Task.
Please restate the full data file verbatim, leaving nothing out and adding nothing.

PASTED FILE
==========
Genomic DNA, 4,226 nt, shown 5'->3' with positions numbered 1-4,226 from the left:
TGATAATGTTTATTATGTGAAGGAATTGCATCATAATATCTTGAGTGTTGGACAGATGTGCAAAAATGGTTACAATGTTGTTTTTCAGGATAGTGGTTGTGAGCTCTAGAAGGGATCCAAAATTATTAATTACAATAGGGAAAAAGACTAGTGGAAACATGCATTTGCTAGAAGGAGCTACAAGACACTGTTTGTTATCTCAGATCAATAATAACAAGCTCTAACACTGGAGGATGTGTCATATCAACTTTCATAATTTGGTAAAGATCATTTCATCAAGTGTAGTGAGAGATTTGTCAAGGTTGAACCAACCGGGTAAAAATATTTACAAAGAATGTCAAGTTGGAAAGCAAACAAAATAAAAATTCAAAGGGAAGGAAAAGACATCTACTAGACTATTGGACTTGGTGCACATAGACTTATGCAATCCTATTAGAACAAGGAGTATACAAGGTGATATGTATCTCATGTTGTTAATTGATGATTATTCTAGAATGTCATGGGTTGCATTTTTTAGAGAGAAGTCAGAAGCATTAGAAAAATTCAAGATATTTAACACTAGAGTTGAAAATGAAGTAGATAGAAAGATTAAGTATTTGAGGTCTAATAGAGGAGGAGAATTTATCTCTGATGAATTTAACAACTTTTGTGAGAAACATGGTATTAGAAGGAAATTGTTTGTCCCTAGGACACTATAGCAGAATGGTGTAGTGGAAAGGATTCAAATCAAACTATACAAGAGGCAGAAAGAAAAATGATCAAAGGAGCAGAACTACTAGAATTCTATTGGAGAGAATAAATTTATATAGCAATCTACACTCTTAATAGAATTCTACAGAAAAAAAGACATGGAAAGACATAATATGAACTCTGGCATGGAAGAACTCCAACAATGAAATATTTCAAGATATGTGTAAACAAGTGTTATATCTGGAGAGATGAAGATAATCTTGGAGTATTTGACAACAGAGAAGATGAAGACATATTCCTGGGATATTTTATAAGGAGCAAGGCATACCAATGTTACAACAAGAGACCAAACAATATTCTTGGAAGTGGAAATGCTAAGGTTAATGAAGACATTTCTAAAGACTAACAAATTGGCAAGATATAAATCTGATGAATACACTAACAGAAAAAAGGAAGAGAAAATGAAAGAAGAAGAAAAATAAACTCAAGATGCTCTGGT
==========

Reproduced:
Genomic DNA, 4,226 nt, shown 5'->3' with positions numbered 1-4,226 from the left:
TGATAATGTTTATTATGTGAAGGAATTGCATCATAATATCTTGAGTGTTGGACAGATGTGCAAAAATGGTTACAATGTTGTTTTTCAGGATAGTGGTTGTGAGCTCTAGAAGGGATCCAAAATTATTAATTACAATAGGGAAAAAGACTAGTGGAAACATGCATTTGCTAGAAGGAGCTACAAGACACTGTTTGTTATCTCAGATCAATAATAACAAGCTCTAACACTGGAGGATGTGTCATATCAACTTTCATAATTTGGTAAAGATCATTTCATCAAGTGTAGTGAGAGATTTGTCAAGGTTGAACCAACCGGGTAAAAATATTTACAAAGAATGTCAAGTTGGAAAGCAAACAAAATAAAAATTCAAAGGGAAGGAAAAGACATCTACTAGACTATTGGACTTGGTGCACATAGACTTATGCAATCCTATTAGAACAAGGAGTATACAAGGTGATATGTATCTCATGTTGTTAATTGATGATTATTCTAGAATGTCATGGGTTGCATTTTTTAGAGAGAAGTCAGAAGCATTAGAAAAATTCAAGATATTTAACACTAGAGTTGAAAATGAAGTAGATAGAAAGATTAAGTATTTGAGGTCTAATAGAGGAGGAGAATTTATCTCTGATGAATTTAACAACTTTTGTGAGAAACATGGTATTAGAAGGAAATTGTTTGTCCCTAGGACACTATAGCAGAATGGTGTAGTGGAAAGGATTCAAATCAAACTATACAAGAGGCAGAAAGAAAAATGATCAAAGGAGCAGAACTACTAGAATTCTATTGGAGAGAATAAATTTATATAGCAATCTACACTCTTAATAGAATTCTACAGAAAAAAAGACATGGAAAGACATAATATGAACTCTGGCATGGAAGAACTCCAACAATGAAATATTTCAAGATATGTGTAAACAAGTGTTATATCTGGAGAGATGAAGATAATCTTGGAGTATTTGACAACAGAGAAGATGAAGACATATTCCTGGGATATTTTATAAGGAGCAAGGCATACCAATGTTACAACAAGAGACCAAACAATATTCTTGGAAGTGGAAATGCTAAGGTTAATGAAGACATTTCTAAAGACTAACAAATTGGCAAGATATAAATCTGATGAATACACTAACAGAAAAAAGGAAGAGAAAATGAAAGAAGAAGAAAAATAAACTCAAGATGCTCTGGT